In a little over a week, members of the Tufts community will join millions of others in the Great American Smokeout, a day sponsored by the American Cancer Society focusing on promoting smoking cessation and raising awareness of the dangers of tobacco use. Despite the fact that we have grown up fully aware of the dangers of smoking and that we are a well-educated bunch, many Tufts students will let this day pass by without thinking twice about their addictive ways.
But in a column about unintended consequences, I am not going to talk about how smoking kills. Rather, I would like to discuss how our University is helping to kill over 400,000 people each year.
This is a tale of two CEOs, both graduates of Tufts University (one in 1976, one in 1967), both extremely successful, with a lot of political power. One was so close to former Vice President Gore he was considered part of the “kitchen cabinet” and close enough to former President Clinton that he was able to get him to write a blurb for the back of his new book. The other was named co-chair of a presidential commission by Clinton and has helped create bipartisan legislation.
One serves as a member of the Office of the President of the Loews Corporation, the holding company of Lorillard, one of the largest tobacco companies in the world and is a multibillionaire. The other is president and CEO of the Campaign for Tobacco-Free Kids. Only one of these men will be speaking on campus this November. Guess who?
I would like to say I am surprised by the amount of shameless promotion going on heralding yesterday’s campus visit by Jonathan Tisch, but I am not. I know that money makes the world go round and that people are impressed by it. And although Mr. Tisch’s book has the academic value of my fourth grade paper on “Bridge to Terabithia,” and although most of it was probably actually written by ghostwriter Karl Weber, I can understand the value of bringing a prominent alum to campus who is promoting his book. After all, as the Young Entrepreneurs at Tufts so graciously pointed out last year, students here are considering how they will make their first million.
But the whole story is not being told. Nowhere on any of the promotional materials for the event has Mr. Tisch’s corporate ties been described as anything but CEO of Loews Hotels. In reality, Mr. Tisch’s fame and fortune have been connected to his membership in “the biggest family dynasty in corporate America.” The Tisch family fortune is not based on their hotel success alone.
The Loews Corporation serves as a holding company for CNA Insurance, a major health insurance company, Diamond Offshore Drilling, and Lorillard, a tobacco company that has settled several lawsuits from former employees who have gotten ill from the asbestos formerly contained in Kent cigarettes. Lorillard accounts for 27 percent of the Loews Corporation’s sales.
Few Tufts students have stayed at one of the twenty existing Loews Hotels. But how many have smoked a Kent or a Newport? Thanks, Mr. Tisch.
As I write this, I am sitting in the Tisch Library. So I recognize the validity of the argument about biting the hand that feeds you. But I am not saying that Mr. Tisch is a bad person, unworthy of respect, or unaccomplished in anyway. What I am questioning is how we define our heroes and present them to students. Tufts students have a right to be fully informed of where the money and speakers on campus are coming from. How can we avoid conflicts of interest unless we know about them?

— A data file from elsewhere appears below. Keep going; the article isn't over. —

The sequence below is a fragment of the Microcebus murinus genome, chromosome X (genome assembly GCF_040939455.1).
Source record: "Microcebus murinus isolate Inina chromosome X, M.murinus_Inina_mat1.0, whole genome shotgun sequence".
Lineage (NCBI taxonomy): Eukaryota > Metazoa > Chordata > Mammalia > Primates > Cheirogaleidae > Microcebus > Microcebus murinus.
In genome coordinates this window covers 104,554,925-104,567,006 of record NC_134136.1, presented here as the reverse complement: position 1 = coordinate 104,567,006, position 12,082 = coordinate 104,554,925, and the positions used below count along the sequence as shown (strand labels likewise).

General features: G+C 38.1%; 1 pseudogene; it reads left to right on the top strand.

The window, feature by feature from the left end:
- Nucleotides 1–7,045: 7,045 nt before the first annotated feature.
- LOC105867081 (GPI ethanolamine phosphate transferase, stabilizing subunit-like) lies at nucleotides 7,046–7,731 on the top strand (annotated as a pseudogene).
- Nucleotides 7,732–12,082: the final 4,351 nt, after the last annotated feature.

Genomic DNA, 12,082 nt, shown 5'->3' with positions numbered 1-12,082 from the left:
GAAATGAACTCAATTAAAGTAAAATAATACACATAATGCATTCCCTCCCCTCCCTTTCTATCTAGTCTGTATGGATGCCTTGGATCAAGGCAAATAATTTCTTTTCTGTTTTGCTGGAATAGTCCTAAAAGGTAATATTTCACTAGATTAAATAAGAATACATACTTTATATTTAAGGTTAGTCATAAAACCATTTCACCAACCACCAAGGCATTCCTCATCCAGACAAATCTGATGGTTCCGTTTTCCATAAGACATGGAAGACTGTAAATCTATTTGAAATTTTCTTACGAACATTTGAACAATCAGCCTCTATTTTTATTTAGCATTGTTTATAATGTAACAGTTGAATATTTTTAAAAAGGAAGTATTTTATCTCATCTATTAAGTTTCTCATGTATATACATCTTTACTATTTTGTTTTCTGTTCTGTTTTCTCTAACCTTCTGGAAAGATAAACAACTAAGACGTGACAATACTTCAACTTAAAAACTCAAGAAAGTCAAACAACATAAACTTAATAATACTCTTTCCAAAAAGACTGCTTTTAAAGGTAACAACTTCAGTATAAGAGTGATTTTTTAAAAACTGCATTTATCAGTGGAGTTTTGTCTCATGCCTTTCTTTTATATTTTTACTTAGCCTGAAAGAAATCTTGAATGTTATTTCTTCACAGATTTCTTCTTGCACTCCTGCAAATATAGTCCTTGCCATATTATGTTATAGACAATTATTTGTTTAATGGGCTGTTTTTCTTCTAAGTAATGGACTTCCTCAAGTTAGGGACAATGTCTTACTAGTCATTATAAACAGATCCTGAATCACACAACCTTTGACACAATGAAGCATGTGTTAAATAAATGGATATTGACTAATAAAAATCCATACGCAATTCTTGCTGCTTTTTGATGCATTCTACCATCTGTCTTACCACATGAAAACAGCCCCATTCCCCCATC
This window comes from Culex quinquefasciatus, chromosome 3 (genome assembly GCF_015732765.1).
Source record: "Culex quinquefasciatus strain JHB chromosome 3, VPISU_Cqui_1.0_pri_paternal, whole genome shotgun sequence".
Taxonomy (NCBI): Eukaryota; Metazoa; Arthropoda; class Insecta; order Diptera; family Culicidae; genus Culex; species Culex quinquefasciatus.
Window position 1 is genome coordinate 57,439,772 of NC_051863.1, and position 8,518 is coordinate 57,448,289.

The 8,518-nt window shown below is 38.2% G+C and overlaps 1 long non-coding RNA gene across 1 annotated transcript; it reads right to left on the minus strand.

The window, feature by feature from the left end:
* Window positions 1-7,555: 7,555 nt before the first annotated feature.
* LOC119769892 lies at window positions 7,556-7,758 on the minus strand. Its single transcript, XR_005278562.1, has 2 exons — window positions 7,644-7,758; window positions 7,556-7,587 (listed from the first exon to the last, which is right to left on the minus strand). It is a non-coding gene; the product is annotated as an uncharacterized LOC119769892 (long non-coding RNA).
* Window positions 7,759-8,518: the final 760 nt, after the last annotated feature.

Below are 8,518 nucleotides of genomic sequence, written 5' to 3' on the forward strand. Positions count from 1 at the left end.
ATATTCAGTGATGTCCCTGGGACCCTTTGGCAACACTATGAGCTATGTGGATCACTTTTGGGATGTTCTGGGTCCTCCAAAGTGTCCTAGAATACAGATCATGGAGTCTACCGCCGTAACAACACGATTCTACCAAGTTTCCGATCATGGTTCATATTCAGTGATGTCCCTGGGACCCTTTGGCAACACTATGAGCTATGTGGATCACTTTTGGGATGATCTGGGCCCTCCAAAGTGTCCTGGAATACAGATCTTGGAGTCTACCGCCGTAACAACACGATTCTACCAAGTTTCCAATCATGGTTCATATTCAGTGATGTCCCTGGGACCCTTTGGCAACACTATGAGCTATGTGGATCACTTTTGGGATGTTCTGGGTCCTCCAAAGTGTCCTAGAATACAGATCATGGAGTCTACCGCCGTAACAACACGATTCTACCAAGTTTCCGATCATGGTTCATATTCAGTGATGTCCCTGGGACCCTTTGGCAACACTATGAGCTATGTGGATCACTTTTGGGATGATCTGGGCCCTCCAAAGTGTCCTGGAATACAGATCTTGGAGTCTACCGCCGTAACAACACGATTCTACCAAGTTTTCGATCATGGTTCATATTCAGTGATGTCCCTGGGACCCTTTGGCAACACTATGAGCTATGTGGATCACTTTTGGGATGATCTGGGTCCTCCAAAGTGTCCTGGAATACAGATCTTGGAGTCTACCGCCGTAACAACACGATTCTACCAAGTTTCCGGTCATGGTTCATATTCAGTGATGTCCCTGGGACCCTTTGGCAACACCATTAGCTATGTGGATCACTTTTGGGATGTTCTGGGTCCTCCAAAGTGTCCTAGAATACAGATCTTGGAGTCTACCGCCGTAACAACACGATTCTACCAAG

I understand the basic dilemma of a university that encourages public service. Public service pays bubkes, so you need donations from the richer alums – some who may not embody the values of community and responsibility – to help educate future public servants. But in doing so, do we sell out on our academic and moral integrity? Should we fear biting the hand that feeds us?
To the University’s credit, it was one of the first private universities to divest its tobacco investments. And it would be wrong to single out Mr. Tisch and Lorillard as the only potentially tainted source of funds for Tufts. The Nutrition School has been publicly criticized for its acceptance of Kraft (aka tobacco giant Philip Morris) sponsorship for its nutrition Web site evaluation tool.
The problem pervades American universities; Urban and Environmental Policy Planning Professor Sheldon Krimsky even wrote an entire book last year about the connections between academia and corporate America. But I can not help but wonder, if The Tufts Daily were not an independent paper, would this column be published? Or would we fear the repercussions on the ever-important endowment?
For a university that claims to support intellectualism and public service, this “lecture” was nothing but a self-promoting scam. Sure, Mr. Tisch gives money to some very important charities, and serves on lots of boards (including our own Board of Trustees), and has “contributed” to American political life. But public service is not about the money you give. When you are a billionaire, a few million here or a few million there is not that big of a deal. These donations in and of themselves are not public service. Leaders in public service are first and foremost committed to positive change in society and inspiring others to do the same. Besides encouraging overconsumption and ostentatious behavior, luxury hotels do not make the world a better place. Lorillard tobacco certainly does not either.
Mr. Tisch does not need Tufts students to promote the sale of his book. The nicotine addicts on this campus contribute to his personal fortune enough already. Maybe Matthew Myers (LA ’67) will be the Bernheim-Lyon lecturer next year … But I’m not holding my breath.